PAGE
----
the future of youth ministry, episode 2

i led a late night discussion at the national youth workers convention this past fall on “the future of youth ministry”. in preparation for that discussion, i emailed a few dozen friends with better youth ministry minds than my own, and asked them to complete the sentence, “the future of youth ministry….” about 15 of them responded (often with more than a sentence!). i’m going to post them here as a series, sometimes with a bit of commentary from myself, and sometimes merely as a reflection-prod. would love to hear your responses.

Seth Barnes (seth is the founder and executive director of adventures in missions. a brilliant thinker and entrepreneur with a heart for the broken of the world, seth is passionate about discipleship. he blogs here; but you shouldn’t read his blog unless you want to be challenged out of any speck of complacency you might hold onto.)

20 years from now, youth ministry in the US will look like youth ministry in Europe.
A few youth ministers will rediscover Jesus’ model of youth ministry and actually try it out (with 20-somethings).
The gap year experience will become an increasingly powerful tool in the youth minister’s toolbox.

my thoughts:
it’s difficult to know exactly what seth perceives youth ministry in europe to look like (maybe he’ll comment here and fill us in on his thinking); but i’m guessing that he’s referring more to youth ministry in a truly post-christian culture than he’s referring to any particular approaches to youth ministry found in europe. if that interpretation is correct, i fully agree with seth. our epoch of well-resourced churches is on the wane, and an assumed christian perspective is already gone in much of the u.s. (less so in the south, of course).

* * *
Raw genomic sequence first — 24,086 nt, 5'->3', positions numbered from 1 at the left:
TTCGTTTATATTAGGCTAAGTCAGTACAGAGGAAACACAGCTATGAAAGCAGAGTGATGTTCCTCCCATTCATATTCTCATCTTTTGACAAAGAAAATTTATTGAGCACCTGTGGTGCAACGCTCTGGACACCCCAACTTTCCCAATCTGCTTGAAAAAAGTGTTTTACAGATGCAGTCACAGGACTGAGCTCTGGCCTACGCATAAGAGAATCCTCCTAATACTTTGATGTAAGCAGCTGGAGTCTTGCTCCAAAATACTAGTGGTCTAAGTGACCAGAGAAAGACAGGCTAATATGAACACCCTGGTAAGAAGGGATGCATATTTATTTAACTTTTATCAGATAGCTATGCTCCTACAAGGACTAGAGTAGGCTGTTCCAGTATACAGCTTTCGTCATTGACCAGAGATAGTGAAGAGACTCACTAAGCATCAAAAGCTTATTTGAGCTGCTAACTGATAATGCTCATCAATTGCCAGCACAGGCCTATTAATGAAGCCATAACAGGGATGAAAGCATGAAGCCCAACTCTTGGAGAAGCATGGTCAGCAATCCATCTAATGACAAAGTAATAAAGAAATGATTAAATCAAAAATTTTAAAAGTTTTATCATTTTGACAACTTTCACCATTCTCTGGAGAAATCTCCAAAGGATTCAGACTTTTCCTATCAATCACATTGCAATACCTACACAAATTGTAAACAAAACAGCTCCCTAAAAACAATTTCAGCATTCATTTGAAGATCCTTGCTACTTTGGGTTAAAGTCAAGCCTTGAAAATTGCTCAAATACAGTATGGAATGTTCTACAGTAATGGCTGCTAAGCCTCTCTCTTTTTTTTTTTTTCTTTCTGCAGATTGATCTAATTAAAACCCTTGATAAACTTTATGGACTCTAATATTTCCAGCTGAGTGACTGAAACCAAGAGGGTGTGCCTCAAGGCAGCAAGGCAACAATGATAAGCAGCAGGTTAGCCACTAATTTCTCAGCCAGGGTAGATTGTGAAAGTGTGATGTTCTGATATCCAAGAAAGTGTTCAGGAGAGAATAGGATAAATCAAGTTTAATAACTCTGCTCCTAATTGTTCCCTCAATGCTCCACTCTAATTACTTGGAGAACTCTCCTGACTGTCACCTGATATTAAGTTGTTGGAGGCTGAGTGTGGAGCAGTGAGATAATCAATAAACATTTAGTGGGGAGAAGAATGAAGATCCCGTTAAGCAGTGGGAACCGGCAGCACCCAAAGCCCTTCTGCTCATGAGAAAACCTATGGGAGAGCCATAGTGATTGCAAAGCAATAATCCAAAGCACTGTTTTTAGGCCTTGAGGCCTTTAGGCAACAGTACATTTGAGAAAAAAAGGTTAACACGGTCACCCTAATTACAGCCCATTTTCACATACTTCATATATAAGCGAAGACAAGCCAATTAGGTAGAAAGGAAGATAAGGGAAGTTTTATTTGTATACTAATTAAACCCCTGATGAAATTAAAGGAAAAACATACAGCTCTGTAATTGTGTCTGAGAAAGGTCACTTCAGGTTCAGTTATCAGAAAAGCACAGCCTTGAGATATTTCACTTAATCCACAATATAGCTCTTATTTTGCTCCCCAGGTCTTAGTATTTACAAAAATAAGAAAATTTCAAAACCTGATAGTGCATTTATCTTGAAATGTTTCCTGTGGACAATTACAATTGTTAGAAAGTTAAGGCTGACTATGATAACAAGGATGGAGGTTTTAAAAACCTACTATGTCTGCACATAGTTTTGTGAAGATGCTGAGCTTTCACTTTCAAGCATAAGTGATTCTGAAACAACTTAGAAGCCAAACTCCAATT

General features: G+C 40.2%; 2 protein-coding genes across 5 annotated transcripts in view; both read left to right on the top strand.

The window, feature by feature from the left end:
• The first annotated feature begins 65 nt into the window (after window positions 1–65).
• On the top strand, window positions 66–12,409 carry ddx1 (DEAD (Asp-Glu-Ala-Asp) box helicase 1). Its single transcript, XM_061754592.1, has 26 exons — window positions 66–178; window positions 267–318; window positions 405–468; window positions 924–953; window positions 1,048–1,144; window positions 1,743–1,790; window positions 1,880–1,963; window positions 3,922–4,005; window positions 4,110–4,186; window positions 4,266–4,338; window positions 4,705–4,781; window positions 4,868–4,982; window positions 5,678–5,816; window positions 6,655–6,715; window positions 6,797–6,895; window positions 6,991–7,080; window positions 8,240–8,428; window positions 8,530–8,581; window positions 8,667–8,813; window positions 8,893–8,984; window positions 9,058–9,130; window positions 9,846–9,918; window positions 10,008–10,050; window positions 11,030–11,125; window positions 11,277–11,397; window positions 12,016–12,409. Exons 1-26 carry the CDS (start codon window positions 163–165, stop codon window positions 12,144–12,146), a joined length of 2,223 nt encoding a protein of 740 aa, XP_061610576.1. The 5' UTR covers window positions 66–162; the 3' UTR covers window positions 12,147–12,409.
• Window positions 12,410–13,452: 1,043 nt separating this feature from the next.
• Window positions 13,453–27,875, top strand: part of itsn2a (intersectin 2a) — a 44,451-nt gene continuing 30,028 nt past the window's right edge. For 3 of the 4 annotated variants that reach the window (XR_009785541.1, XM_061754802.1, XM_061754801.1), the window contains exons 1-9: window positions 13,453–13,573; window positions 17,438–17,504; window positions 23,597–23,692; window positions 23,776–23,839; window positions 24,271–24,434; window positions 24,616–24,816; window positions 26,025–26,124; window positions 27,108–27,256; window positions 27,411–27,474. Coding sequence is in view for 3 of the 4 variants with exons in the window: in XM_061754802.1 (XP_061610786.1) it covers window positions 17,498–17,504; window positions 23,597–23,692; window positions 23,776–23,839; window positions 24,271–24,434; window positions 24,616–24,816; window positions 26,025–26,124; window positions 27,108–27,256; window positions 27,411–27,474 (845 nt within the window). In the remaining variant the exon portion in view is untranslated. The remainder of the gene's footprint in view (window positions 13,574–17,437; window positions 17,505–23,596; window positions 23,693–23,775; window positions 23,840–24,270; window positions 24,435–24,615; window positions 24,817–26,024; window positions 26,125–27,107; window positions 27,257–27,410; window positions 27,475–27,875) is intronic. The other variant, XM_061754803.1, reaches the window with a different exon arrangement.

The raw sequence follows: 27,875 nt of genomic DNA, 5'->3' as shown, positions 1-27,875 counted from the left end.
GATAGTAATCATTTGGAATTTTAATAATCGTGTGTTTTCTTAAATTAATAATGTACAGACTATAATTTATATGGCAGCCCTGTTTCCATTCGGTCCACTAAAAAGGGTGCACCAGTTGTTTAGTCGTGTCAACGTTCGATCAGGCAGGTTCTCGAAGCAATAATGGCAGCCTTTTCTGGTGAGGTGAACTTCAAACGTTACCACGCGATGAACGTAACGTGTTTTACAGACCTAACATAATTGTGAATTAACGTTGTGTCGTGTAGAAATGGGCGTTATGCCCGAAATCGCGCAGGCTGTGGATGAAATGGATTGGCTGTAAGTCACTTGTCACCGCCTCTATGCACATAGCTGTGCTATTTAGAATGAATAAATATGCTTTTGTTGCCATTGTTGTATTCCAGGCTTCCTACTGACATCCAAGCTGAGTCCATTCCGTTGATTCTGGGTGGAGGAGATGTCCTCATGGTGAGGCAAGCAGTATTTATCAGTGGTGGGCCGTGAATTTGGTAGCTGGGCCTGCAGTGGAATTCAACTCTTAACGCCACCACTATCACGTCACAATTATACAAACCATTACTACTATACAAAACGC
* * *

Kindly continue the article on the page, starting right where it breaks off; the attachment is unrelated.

i’m very intrigued by seth’s 2nd sentence, and his inference that great youth ministry might look like a long series of praxis experiences born out in the context of small community (the 12 with jesus). of course, this implies a great deal of sacrifice on the part of both the youth worker and the disciples; and i’m skeptical (sorry) that many will be willing to go there.

as to the gap year experience (a common practice in the UK and other parts of europe where young adults take a year — often before or after college — to give themselves to a serving opportunity that often becomes a significant worldview shaper): i’m a huge fan. i wish we had more of this as a norm in the u.s.